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After eight years, the US army’s $725 million Human Terrain System, a controversial social science program ostensibly established to help the military understand the people of Iraq and Afghanistan, but criticized as a tool for propaganda and psyops, has ended.


….some argue that HTS was a good idea that was badly mismanaged. It would be more accurate to say that HTS was a bad idea that was badly mismanaged. Cultural knowledge is not a service that can be easily provided by contractors and consultants, or taught to soldiers using a training manual. HTS was built upon a flawed premise, and its abysmal record was the inevitable result. The fact that the program continued as long as it did reveals the Army’s superficial attitude towards culture…..Roberto Gonzalez
Good bye (and good riddance) to Human Terrain System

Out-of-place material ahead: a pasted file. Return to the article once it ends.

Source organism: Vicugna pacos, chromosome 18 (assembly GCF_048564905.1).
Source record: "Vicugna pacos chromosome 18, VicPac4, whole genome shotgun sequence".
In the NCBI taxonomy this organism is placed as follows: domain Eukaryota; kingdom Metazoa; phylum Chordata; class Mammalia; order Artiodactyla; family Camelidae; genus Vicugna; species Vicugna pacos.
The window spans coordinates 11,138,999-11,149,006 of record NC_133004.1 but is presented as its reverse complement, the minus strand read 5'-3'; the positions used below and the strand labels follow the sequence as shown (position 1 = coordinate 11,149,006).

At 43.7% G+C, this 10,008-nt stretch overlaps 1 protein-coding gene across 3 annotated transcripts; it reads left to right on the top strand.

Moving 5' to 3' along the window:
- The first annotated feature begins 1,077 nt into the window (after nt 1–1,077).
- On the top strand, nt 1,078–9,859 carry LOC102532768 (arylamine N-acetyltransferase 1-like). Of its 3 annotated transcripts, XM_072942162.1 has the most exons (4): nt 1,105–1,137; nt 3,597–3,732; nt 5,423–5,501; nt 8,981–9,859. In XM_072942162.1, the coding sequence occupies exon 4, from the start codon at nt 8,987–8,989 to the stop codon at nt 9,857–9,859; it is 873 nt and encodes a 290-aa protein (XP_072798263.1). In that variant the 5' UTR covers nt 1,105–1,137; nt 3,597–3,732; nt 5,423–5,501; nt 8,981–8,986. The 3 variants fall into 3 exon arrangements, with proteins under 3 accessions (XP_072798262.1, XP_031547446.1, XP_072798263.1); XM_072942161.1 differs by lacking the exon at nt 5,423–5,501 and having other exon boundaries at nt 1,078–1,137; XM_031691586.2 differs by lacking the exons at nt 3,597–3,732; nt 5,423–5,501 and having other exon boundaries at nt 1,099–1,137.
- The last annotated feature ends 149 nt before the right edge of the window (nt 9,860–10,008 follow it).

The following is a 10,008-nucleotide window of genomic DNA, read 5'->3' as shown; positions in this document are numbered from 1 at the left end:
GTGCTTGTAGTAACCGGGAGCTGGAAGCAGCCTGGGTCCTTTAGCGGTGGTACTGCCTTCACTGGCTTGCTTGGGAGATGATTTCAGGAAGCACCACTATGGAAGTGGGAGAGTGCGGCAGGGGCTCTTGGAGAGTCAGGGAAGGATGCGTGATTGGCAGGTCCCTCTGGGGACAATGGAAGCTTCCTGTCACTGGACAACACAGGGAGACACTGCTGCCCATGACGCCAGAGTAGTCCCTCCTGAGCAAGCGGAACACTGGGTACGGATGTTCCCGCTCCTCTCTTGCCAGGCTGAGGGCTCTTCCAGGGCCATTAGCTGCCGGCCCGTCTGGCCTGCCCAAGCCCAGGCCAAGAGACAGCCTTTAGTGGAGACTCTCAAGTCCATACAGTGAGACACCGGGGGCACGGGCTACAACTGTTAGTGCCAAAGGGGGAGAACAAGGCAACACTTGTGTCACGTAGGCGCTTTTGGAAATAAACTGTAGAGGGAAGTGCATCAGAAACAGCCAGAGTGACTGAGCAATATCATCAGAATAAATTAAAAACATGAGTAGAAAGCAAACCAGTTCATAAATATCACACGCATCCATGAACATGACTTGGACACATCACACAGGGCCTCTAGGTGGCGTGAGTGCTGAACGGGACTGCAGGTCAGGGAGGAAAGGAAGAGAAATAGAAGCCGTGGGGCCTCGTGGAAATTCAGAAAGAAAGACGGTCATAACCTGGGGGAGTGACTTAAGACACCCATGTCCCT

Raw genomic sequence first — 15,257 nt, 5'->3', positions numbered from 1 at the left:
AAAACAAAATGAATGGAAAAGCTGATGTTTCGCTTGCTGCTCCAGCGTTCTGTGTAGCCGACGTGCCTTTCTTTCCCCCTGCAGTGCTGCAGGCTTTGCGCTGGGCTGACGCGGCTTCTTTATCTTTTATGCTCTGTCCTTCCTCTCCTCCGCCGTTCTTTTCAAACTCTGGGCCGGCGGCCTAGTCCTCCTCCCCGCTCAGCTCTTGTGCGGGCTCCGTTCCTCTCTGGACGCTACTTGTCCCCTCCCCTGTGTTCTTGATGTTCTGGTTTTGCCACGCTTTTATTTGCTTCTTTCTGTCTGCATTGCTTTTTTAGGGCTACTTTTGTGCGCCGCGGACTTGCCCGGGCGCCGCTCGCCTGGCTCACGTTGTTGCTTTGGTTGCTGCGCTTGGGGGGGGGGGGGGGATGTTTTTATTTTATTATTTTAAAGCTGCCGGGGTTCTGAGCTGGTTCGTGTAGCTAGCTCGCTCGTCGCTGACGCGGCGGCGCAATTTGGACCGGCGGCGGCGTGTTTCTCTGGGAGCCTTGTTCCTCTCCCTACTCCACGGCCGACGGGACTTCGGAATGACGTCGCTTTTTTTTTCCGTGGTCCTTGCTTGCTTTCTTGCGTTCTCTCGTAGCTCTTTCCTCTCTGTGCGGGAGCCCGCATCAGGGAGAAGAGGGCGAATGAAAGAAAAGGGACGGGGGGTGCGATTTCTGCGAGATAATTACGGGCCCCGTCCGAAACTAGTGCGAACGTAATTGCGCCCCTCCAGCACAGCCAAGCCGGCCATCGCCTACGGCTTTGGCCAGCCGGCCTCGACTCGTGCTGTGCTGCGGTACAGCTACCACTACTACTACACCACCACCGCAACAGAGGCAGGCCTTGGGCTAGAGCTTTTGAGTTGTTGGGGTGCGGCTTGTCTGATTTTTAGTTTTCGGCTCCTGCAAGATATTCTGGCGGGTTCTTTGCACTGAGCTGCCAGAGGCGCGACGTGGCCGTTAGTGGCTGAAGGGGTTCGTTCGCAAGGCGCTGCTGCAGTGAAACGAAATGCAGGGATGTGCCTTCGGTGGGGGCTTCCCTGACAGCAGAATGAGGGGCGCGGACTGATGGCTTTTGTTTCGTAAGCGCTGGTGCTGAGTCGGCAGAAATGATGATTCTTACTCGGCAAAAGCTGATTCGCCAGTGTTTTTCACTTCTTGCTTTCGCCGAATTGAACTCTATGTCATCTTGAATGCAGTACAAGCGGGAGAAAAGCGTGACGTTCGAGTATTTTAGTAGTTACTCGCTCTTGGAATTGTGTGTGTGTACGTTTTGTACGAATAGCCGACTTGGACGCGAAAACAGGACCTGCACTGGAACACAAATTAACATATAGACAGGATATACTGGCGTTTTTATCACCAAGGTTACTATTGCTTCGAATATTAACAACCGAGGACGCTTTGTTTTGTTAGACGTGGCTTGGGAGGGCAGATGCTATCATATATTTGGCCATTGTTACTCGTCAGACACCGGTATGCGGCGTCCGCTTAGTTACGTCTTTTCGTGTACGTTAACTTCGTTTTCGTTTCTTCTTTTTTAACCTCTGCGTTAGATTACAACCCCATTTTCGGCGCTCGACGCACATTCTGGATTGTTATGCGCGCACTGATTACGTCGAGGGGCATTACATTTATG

Both Counterpunch and Inside Higher Ed ran stories recently on the end of Human Terrain System or HTS. What was HTS? A program run by the army and employing social scientists, including some anthropologists, to help them learn more about the people (i.e. ‘human terrain’) in Afghanistan and Iraq. Booted up in 2005, the controversial program attracted massive criticism from anthropologists, including a report from the AAA and a formal statement arguing that it was fundamentally unethical. Now, a decade after the idea for embedded social scientists in American’s invasions was first floated, the program has officially folded.

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